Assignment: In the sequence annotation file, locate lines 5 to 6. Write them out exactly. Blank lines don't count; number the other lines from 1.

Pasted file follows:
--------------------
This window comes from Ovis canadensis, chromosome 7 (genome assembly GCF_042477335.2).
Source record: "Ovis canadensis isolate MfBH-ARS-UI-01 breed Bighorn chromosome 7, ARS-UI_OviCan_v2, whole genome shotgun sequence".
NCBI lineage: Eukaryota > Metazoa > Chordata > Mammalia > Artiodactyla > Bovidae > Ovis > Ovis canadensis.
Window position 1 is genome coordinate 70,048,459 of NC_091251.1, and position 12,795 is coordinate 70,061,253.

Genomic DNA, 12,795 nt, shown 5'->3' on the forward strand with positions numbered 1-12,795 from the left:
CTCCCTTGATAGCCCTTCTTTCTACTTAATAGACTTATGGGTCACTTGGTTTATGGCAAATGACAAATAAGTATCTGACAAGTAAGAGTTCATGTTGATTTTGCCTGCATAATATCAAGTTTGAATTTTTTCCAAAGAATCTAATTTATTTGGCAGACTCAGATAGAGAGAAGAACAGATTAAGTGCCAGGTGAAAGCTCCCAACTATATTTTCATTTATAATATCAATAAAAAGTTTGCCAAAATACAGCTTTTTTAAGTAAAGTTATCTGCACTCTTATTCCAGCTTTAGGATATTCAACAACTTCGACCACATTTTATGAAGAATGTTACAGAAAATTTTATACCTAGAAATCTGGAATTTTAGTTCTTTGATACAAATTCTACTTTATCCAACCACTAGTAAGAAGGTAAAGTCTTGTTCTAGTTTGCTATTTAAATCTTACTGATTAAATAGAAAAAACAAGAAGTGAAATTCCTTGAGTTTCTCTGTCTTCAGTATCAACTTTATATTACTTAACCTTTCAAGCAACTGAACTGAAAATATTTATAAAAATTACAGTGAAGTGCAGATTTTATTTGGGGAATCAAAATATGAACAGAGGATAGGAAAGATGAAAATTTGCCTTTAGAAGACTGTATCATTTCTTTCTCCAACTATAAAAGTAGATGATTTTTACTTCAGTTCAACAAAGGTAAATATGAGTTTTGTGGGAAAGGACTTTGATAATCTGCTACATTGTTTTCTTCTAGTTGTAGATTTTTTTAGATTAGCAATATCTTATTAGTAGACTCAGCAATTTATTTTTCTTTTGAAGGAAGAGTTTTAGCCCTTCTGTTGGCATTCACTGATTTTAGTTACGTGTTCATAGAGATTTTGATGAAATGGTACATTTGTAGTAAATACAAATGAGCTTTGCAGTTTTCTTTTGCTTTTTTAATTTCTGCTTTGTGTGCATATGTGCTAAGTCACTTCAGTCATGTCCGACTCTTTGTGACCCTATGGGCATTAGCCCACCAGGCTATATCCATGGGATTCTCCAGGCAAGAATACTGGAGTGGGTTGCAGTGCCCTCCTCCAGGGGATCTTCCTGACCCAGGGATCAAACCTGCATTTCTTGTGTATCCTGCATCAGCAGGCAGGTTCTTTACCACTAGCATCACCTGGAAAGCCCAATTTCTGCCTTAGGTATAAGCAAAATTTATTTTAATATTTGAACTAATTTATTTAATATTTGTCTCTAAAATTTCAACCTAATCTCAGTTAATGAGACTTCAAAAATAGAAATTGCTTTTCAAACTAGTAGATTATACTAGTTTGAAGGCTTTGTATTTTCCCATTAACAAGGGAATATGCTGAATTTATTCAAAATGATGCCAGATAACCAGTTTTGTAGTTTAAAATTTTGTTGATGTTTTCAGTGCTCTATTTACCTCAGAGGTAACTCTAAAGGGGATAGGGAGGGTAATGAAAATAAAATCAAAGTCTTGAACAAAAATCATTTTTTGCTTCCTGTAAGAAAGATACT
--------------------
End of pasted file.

Genomic DNA, 12,795 nt, shown 5'->3' on the forward strand with positions numbered 1-12,795 from the left:
CTCCCTTGATAGCCCTTCTTTCTACTTAATAGACTTATGGGTCACTTGGTTTATGGCAAATGACAAATAAGTATCTGACAAGTAAGAGTTCATGTTGATTTTGCCTGCATAATATCAAGTTTGAATTTTTTCCAAAGAATCTAATTTATTTGGCAGACTCAGATAGAGAGAAGAACAGATTAAGTGCCAGGTGAAAGCTCCCAACTATATTTTCATTTATAATATCAATAAAAAGTTTGCCAAAATACAGCTTTTTTAAGTAAAGTTATCTGCACTCTTATTCCAGCTTTAGGATATTCAACAACTTCGACCACATTTTATGAAGAATGTTACAGAAAATTTTATACCTAGAAATCTGGAATTTTAGTTCTTTGATACAAATTCTACTTTATCCAACCACTAGTAAGAAGGTAAAGTCTTGTTCTAGTTTGCTATTTAAATCTTACTGATTAAATAGAAAAAACAAGAAGTGAAATTCCTTGAGTTTCTCTGTCTTCAGTATCAACTTTATATTACTTAACCTTTCAAGCAACTGAACTGAAAATATTTATAAAAATTACAGTGAAGTGCAGATTTTATTTGGGGAATCAAAATATGAACAGAGGATAGGAAAGATGAAAATTTGCCTTTAGAAGACTGTATCATTTCTTTCTCCAACTATAAAAGTAGATGATTTTTACTTCAGTTCAACAAAGGTAAATATGAGTTTTGTGGGAAAGGACTTTGATAATCTGCTACATTGTTTTCTTCTAGTTGTAGATTTTTTTAGATTAGCAATATCTTATTAGTAGACTCAGCAATTTATTTTTCTTTTGAAGGAAGAGTTTTAGCCCTTCTGTTGGCATTCACTGATTTTAGTTACGTGTTCATAGAGATTTTGATGAAATGGTACATTTGTAGTAAATACAAATGAGCTTTGCAGTTTTCTTTTGCTTTTTTAATTTCTGCTTTGTGTGCATATGTGCTAAGTCACTTCAGTCATGTCCGACTCTTTGTGACCCTATGGGCATTAGCCCACCAGGCTATATCCATGGGATTCTCCAGGCAAGAATACTGGAGTGGGTTGCAGTGCCCTCCTCCAGGGGATCTTCCTGACCCAGGGATCAAACCTGCATTTCTTGTGTATCCTGCATCAGCAGGCAGGTTCTTTACCACTAGCATCACCTGGAAAGCCCAATTTCTGCCTTAGGTATAAGCAAAATTTATTTTAATATTTGAACTAATTTATTTAATATTTGTCTCTAAAATTTCAACCTAATCTCAGTTAATGAGACTTCAAAAATAGAAATTGCTTTTCAAACTAGTAGATTATACTAGTTTGAAGGCTTTGTATTTTCCCATTAACAAGGGAATATGCTGAATTTATTCAAAATGATGCCAGATAACCAGTTTTGTAGTTTAAAATTTTGTTGATGTTTTCAGTGCTCTATTTACCTCAGAGGTAACTCTAAAGGGGATAGGGAGGGTAATGAAAATAAAATCAAAGTCTTGAACAAAAATCATTTTTTGCTTCCTGTAAGAAAGATACT